Meray Paas Tum Ho, Episode 2: A “Love” Triangle Begins
Hamayun Saeed and Ayeza Khan starrer “Meray Paas Tum Ho” finds the 3rd point in the triangle with Adnan Siddiqui’s entry
Meray Paas Tum Ho is a multi-starrer with the likes of Hamayun Saeed, Ayeza Khan, Adnan Siddiqui, Hira Mani and Mehar Bano in important roles. While these characters are being introduced slowly, the star cast itself makes the show one worth watching. While episode 1 focused entirely on Danish (Hamayun Saeed) and Mehwish (Ayeza Khan) with only one scene featuring Anoushey (Mehar Bano), episode 2 introduces a new, major character played by Adnan Siddiqui. This character will have a major impact on Danish and Mehwish’s relationship in coming episodes.
Episode 2 focuses mostly around Mehwish (Ayeza Khan) and her relationship with Anoushey (Mehar Bano), a friend who is seemingly a negative influence on Mehwish, though it doesn’t seem as though she tries to be. Rather, Anoushey seems to be from the “elite class” and, in her presence, Mehwish realizes what she is lacking in her life. While shopping for Anoushey’s brother’s wedding, Mehwish spontaneously decides to buy the necklace she has been eying and borrows the money from Anoushey. At the same time, Danish has taken a loan to purchase the necklace for his wife and comes home to surprise her but discovers that she is out – and she remains out for the majority of the evening. During this outing, Mehwish meets Shahwar (Adnan Siddiqui), a married man with somewhat of an open marriage. Shahwar is instantly attracted to Mehwish, making his interest known. When Mehwish returns home, upon seeing that she has purchased the necklace, Danish gives Mehwish the money to pay Anoushey back and silently returns the necklace he purchased.
Danish is willing to go to any length to please his wife, even if it goes against his values and principles. He is soft in his love and possessive regarding his wife. He declares to his prying neighbor that he does not like things that have been used by others, making a statement not only about the purchasing of a used car, but also making a statement to stay away from his wife. Danish “kicks his father in his grave,” a dramatic statement made by Danish regarding his decision to begin taking bribes for the sake of his wife’s happiness in order to bring in more money. Principled, Danish is willing to bend over backwards and do anything for his wife, even break those principles. This love will suffer soon enough, as Danish is being portrayed as the doting, loving character on this show in stark contrast to his loving, but materialistic (and rather selfish) wife Mehwish. What’s bizarre in this scenario is that the husband-wife duo are obsessing over this necklace, saving and earning to purchase a necklace while their son is sitting at home as they are unable to “afford” to send him to school. With all these bribes, one would think they would send their son to school instead of throwing money away on nonsense.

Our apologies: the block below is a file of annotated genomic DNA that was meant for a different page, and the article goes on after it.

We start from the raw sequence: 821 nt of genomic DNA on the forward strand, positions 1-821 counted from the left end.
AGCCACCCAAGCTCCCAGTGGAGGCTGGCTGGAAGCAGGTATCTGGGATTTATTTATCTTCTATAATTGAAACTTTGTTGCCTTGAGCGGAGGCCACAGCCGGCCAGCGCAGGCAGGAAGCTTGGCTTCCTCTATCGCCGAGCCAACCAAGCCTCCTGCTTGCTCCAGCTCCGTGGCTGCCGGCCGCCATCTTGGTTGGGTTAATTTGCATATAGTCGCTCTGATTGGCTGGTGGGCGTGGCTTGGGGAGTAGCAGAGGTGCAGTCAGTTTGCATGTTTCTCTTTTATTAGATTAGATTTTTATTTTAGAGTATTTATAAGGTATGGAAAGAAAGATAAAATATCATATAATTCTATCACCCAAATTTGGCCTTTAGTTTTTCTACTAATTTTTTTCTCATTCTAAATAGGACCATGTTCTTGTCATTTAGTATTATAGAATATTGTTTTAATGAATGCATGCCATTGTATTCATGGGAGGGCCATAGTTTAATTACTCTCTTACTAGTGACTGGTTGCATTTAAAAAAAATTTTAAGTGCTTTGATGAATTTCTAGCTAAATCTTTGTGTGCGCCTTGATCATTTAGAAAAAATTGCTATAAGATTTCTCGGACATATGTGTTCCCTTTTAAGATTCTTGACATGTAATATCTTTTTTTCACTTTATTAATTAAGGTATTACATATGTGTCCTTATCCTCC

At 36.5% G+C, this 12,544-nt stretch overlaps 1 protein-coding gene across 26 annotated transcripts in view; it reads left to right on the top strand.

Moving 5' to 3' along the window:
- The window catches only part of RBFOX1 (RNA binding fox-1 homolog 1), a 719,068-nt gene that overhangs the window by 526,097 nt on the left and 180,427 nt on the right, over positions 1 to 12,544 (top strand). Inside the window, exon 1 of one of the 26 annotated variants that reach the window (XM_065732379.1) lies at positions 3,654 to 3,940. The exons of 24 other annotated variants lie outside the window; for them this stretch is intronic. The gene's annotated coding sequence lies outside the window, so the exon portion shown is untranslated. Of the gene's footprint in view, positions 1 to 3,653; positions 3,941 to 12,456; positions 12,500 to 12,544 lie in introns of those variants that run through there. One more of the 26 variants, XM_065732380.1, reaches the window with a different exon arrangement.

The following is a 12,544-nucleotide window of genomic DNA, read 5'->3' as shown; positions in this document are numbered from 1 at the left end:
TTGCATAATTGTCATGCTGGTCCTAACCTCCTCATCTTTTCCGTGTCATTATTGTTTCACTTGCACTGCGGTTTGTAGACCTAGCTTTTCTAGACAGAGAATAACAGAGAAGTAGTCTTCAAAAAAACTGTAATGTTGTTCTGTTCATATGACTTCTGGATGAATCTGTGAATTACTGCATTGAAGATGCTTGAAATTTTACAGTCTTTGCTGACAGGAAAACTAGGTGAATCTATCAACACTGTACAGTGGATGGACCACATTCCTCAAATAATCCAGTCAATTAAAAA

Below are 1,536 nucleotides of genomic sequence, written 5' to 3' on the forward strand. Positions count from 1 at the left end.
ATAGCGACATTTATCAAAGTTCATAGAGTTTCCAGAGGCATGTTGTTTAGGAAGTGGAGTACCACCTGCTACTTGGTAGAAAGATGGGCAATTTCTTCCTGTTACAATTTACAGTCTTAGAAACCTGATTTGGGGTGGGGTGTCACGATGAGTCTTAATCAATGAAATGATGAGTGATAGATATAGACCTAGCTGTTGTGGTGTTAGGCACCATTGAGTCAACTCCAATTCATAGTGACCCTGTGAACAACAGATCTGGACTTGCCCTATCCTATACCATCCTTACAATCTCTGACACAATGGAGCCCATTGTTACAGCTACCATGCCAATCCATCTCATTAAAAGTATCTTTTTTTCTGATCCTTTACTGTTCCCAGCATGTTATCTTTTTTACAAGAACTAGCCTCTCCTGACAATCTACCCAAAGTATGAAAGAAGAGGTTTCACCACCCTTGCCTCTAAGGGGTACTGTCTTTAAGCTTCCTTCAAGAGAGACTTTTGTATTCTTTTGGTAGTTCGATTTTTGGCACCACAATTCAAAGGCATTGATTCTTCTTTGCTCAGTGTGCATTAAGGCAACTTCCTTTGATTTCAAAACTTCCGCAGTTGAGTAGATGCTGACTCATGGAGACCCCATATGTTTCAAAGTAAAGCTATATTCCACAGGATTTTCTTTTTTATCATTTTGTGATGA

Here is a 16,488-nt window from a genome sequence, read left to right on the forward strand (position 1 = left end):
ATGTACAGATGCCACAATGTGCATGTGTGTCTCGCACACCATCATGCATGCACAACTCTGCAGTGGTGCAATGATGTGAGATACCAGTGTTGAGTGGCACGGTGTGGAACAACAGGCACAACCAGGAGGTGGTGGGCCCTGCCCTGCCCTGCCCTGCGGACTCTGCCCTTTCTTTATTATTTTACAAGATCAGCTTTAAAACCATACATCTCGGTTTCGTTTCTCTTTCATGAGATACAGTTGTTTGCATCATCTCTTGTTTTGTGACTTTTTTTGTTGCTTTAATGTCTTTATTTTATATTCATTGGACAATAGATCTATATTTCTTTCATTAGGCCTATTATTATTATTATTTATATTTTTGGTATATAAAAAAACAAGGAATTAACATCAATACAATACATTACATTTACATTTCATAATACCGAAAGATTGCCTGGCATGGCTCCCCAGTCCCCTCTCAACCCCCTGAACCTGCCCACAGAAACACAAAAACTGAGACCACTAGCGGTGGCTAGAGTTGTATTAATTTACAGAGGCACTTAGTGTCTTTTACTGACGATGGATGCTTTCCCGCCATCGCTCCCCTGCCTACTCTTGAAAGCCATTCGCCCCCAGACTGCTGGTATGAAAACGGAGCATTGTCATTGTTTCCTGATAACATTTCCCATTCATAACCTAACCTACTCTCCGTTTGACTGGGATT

The trio attend Anoushey’s brother’s wedding, where they come into contact with Shahwar once again, Danish immediately sensing his interest in Mehwish. This makes him uncomfortable, along with the environment and society surrounding him, as Danish is a “simple” man. Looking at the previews for the next episode, Mehwish’s behavior with Shahwar will lead to an intense argument.
Straight away, it must be discussed that there’s a strange lack of information regarding Danish and Mehwish’s marriage. Their scenes at the wedding and Danish’s innocent questions regarding Anoushey, someone Mehwish describes as her “best friend,” felt rather “off” for a marriage of several years. Assuming their son is 4 years old, they have been married for at least 5 years. In a marriage that has lasted for 5 years, was a love marriage and has obvious affection in it, it’s simply poor writing to hear Danish asking so many questions about Anoushey (who he also refers to as “behnon jaisi”), questions that he should know the answers to. The world of Danish and Mehwish is very insular with their home eerily quiet without any extended family members in the picture. Other than the occasional mention of Danish’s father, who is his guideline for principled living, there is no mention or talk of family. While this may not be a point to obsess over, it just seems lacking somehow and one is left wanting for more backstory on how Danish and Mehwish met, fell in love and got married, as it would add depth to the story. At present, the story is interesting enough, but the writing will have to improve to give each character more depth and backstory in order for them to become more appealing. At present, it feels as though viewers are reading a one-dimensional short story with limited information being given.